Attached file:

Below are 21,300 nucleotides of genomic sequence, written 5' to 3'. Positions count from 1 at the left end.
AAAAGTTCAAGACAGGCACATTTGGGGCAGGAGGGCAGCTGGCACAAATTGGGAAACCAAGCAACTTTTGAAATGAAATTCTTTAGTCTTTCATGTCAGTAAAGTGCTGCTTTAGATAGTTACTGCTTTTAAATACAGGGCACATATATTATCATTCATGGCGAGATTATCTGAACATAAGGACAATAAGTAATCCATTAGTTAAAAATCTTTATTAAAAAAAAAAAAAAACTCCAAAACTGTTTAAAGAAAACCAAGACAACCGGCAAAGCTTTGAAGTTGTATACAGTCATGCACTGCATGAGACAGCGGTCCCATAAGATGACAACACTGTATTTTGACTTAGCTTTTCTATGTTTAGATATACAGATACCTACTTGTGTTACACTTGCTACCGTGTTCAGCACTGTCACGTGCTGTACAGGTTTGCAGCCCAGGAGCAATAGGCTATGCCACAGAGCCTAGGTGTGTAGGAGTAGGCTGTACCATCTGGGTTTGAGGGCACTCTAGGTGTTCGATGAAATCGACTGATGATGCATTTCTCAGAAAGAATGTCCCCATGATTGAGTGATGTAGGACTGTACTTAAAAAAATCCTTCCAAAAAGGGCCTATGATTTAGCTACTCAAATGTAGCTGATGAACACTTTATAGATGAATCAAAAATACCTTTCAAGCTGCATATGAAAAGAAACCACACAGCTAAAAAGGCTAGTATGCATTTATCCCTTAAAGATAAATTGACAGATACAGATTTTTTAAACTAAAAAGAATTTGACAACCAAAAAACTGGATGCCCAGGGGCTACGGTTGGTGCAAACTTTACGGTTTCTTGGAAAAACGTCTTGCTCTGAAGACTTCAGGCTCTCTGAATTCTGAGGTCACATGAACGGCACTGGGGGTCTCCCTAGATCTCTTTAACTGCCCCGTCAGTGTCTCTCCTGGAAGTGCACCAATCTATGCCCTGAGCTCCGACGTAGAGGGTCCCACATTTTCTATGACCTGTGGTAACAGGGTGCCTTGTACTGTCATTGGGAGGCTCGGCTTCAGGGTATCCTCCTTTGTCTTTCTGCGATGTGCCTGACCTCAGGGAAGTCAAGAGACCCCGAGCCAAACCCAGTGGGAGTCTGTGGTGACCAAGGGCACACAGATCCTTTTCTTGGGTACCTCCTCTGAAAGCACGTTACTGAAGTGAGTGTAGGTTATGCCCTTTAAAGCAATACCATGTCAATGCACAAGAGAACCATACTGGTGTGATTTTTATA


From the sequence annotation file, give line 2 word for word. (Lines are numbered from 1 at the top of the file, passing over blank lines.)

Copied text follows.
AAAAGTTCAAGACAGGCACATTTGGGGCAGGAGGGCAGCTGGCACAAATTGGGAAACCAAGCAACTTTTGAAATGAAATTCTTTAGTCTTTCATGTCAGTAAAGTGCTGCTTTAGATAGTTACTGCTTTTAAATACAGGGCACATATATTATCATTCATGGCGAGATTATCTGAACATAAGGACAATAAGTAATCCATTAGTTAAAAATCTTTATTAAAAAAAAAAAAAAACTCCAAAACTGTTTAAAGAAAACCAAGACAACCGGCAAAGCTTTGAAGTTGTATACAGTCATGCACTGCATGAGACAGCGGTCCCATAAGATGACAACACTGTATTTTGACTTAGCTTTTCTATGTTTAGATATACAGATACCTACTTGTGTTACACTTGCTACCGTGTTCAGCACTGTCACGTGCTGTACAGGTTTGCAGCCCAGGAGCAATAGGCTATGCCACAGAGCCTAGGTGTGTAGGAGTAGGCTGTACCATCTGGGTTTGAGGGCACTCTAGGTGTTCGATGAAATCGACTGATGATGCATTTCTCAGAAAGAATGTCCCCATGATTGAGTGATGTAGGACTGTACTTAAAAAAATCCTTCCAAAAAGGGCCTATGATTTAGCTACTCAAATGTAGCTGATGAACACTTTATAGATGAATCAAAAATACCTTTCAAGCTGCATATGAAAAGAAACCACACAGCTAAAAAGGCTAGTATGCATTTATCCCTTAAAGATAAATTGACAGATACAGATTTTTTAAACTAAAAAGAATTTGACAACCAAAAAACTGGATGCCCAGGGGCTACGGTTGGTGCAAACTTTACGGTTTCTTGGAAAAACGTCTTGCTCTGAAGACTTCAGGCTCTCTGAATTCTGAGGTCACATGAACGGCACTGGGGGTCTCCCTAGATCTCTTTAACTGCCCCGTCAGTGTCTCTCCTGGAAGTGCACCAATCTATGCCCTGAGCTCCGACGTAGAGGGTCCCACATTTTCTATGACCTGTGGTAACAGGGTGCCTTGTACTGTCATTGGGAGGCTCGGCTTCAGGGTATCCTCCTTTGTCTTTCTGCGATGTGCCTGACCTCAGGGAAGTCAAGAGACCCCGAGCCAAACCCAGTGGGAGTCTGTGGTGACCAAGGGCACACAGATCCTTTTCTTGGGTACCTCCTCTGAAAGCACGTTACTGAAGTGAGTGTAGGTTATGCCCTTTAAAGCAATACCATGTCAATGCACAAGAGAACCATACTGGTGTGATTTTTATA